Nostalgia

I used to worry constantly that I was missing out on something. In fact, I often drank to help numb the feeling that I was missing all of the cool happenings with the fun people of the world. I felt like everyone was out living amazing lives while I was sitting home feeling sad and alone, so why not drink? At least that way I might get drunk enough to go out and talk to people. But of course, if I left my house post-bottleofwhatever I wouldn’t remember talking to anyone, and I didn’t really act like myself while I was out, so I was left feeling sad and alone again. Sad, alone, and worried that I did something completely stupid by going out. A vicious, terrible cycle if you ask me.

I sometimes feel a mild nostalgia for those days, or for the people that I used to like drinking with, but those days are gone. I read a great line somewhere that said something like “once you experience nostalgia the thing you are feeling nostalgic about is long dead”,  and that makes so much sense to me. There is no going back once you get this far down the path of recovery. I could relapse, but I can’t unlearn what I have learned, and drinking will forever haunt me because I know how much more there is to life now. I genuinely used to think that drinking was the best. Now I am sad for the person who feels that way. Not sorry for them, but sad because life has a lot more to offer than hangovers and regrets. Life is different now in so many ways, and it is important to acknowledge that every once and again.

 

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The Importance of the Bubble

When I first got sober it was crucial to develop and maintain a “sober bubble” to live inside until I felt safe. This bubble has been talked about in depth by many other people, but it has become a very important concept for me during my 439 (!!) days sober, so I wanted to touch on it a bit here.

I have recently come to the conclusion that the bubble is a way of life for me. In order to be happy and feel fulfilled, I need a bubble. The people and things that I put in my bubble vary, but I am responsible for taking care of my bubble and making sure that it is healthy. If a person is making me feel crazy, they might need to be removed from my bubble until I can handle them better, or for good. Facebook is no longer a part of my bubble because it doesn’t make me feel very good a lot of the time, and it takes too much of my precious time. My sober bubble is no longer so much about keeping the world out, but instead filtering  and making room for the important of things in my life. When I take care to monitor my bubble, I feel secure, safe and happy.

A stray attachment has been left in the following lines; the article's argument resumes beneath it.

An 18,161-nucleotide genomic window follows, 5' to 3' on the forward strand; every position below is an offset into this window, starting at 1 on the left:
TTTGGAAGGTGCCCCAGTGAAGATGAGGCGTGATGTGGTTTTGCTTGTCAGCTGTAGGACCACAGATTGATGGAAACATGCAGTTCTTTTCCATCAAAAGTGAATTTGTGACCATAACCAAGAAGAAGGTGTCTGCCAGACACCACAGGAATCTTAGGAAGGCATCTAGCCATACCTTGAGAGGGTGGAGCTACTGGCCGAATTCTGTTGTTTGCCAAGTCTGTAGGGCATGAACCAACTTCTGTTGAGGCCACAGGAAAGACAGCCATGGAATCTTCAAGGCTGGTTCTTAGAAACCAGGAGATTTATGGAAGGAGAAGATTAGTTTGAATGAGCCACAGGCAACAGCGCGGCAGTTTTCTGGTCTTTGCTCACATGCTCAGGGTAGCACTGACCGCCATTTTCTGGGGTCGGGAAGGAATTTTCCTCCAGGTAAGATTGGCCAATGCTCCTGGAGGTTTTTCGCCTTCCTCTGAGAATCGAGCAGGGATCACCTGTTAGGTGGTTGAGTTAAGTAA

These days, when I am asked to do something for someone else, I think about it a bit harder than I used to. I think about the big picture and my bubble. I try not to say yes to things simply because I feel like I should. Is the person important to me? Does doing this “thing” make me happy? Then yes. If not, then no. Simple, right? It isn’t always so easy in practice, of course, but it helps me differentiate the truly important things from the not-so-important.

Us sober folks can sometimes feel like we are missing out on things, especially in early sobriety. That was my experience, and I have a hunch that it is/was the same for many of you. Keeping a carefully curated bubble can help to alleviate those bad feelings. WE are in charge of our lives and what surrounds us. We choose not to have alcohol, or other toxic things, in our bubble.

 

Recovery, and Life, and Hello

Recovery is a thing that happens all the time these days. It is seamless, integrated, a part of me that exists along with breathing and going pee. Well, maybe not exactly, but I feel super grateful that I no longer have to dwell on it quite as much as I used to. It took a lot of brain space and time. It was totally worth all of the brain space and time to start living a sober existence, but it has changed. Amazingly, though, I don’t feel in danger of relapsing because I am not focusing the same kind of attention on it. I feel super alive for the first time in many years, and I am grabbing onto that feeling with both hands.

Let me tell you a little about what is working for me these days, because recovery has a tendency to change over time, just like life. It looks different for different people, and it even looks different for different people on different days. Lately for me it has looked like reading lots of books that inspire me to be the best person that I can be. Thinking about big picture things on a regular basis. Being open with people about who I am, including the part of me that is an alcoholic. Starting a new business venture that scares the shit out of me but also makes me feel useful and creative. Reading one good book per week. Prayer. Gratitude. Family and friends.